Komen says Planned Parenthood Controversy is Mischaracterized

Nancy BrinkerThe founder of Susan G. Komen for the Cure said Thursday that there had
been a “gross mischaracterization” about the group’s controversial
decision to stop funding breast exams at Planned Parenthood.

Pictured: Nancy Brinker, founder of the Susan G. Komen Breast Cancer Foundation (now Susan G Komen for the Cure)

Komen, the country’s largest breast cancer
charity, gave $680,000 to Planned Parenthood last year to provide health
education and breast exams to poor and uninsured women. Komen, which
helped popularize pink ribbons as a symbol of breast cancer awareness,
will not renew most of those grants because of a new policy denying
money to groups under investigation. Planned Parenthood is being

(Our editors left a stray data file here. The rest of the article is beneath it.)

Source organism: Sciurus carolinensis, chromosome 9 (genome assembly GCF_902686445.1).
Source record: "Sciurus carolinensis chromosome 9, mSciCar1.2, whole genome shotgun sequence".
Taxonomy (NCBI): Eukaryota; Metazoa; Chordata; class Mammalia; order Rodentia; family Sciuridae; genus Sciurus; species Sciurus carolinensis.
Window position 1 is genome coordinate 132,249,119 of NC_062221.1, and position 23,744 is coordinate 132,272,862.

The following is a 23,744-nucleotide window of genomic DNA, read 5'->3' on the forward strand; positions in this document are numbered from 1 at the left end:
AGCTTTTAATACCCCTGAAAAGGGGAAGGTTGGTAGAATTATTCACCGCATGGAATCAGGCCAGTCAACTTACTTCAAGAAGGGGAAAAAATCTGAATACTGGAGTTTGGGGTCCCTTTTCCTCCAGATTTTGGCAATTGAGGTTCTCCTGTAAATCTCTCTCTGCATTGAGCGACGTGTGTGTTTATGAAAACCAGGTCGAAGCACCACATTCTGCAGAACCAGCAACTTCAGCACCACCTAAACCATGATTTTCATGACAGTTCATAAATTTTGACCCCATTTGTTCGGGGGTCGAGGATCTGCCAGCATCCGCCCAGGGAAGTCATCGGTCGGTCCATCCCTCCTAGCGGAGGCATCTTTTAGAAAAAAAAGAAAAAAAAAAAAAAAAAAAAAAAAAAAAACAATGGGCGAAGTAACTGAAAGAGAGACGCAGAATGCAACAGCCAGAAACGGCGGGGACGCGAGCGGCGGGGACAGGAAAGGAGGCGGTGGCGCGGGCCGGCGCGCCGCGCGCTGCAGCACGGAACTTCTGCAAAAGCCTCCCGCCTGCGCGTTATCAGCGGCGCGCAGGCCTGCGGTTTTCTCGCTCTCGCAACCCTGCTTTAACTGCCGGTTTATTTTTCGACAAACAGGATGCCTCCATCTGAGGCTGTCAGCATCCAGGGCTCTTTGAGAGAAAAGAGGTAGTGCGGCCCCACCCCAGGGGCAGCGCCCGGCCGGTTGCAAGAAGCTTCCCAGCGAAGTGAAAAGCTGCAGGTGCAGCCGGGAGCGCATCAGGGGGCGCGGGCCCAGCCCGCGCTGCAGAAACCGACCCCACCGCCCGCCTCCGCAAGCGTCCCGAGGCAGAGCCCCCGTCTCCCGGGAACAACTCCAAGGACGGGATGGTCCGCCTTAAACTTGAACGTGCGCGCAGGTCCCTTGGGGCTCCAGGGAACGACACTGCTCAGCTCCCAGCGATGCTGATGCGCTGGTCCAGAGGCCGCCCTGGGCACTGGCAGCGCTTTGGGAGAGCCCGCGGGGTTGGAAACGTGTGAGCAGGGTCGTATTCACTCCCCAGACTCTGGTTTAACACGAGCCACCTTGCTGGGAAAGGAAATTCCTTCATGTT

investigated by Rep. Cliff Stearns, R-Fla., for possibly using taxpayer money for abortions.

“This has been a contentious issue and one where the (public’s) sense of our organization has been lost,” said Nancy Brinker,
Komen’s founder and CEO. ” Our only mission is to find treatments and
cures for this disease. … When you grant $93 million, you have to be
sure that you are granting it to the right people.”

controversy hasn’t hurt Komen financially, Brinker said: Contributions
“are up 100% in the past two days.” Planned Parenthood also got a
boost from the controversy, raising $650,000 in the 24 hours after the
news broke, with an additional $250,000 pledge from New York City Mayor
Michael Bloomberg.

Brinker said there will be no sudden loss of services for poor women.

of the 19 affected Planned Parenthood programs (northern Colorado;
Orange County, Calif.; and Waco, Texas) will continue to be funded
because they are the only services for low-income women in their
communities, Brinker said. The other programs will be funded through
the end of the year. “There will be no gap in services to these
low-income women,” she said. 


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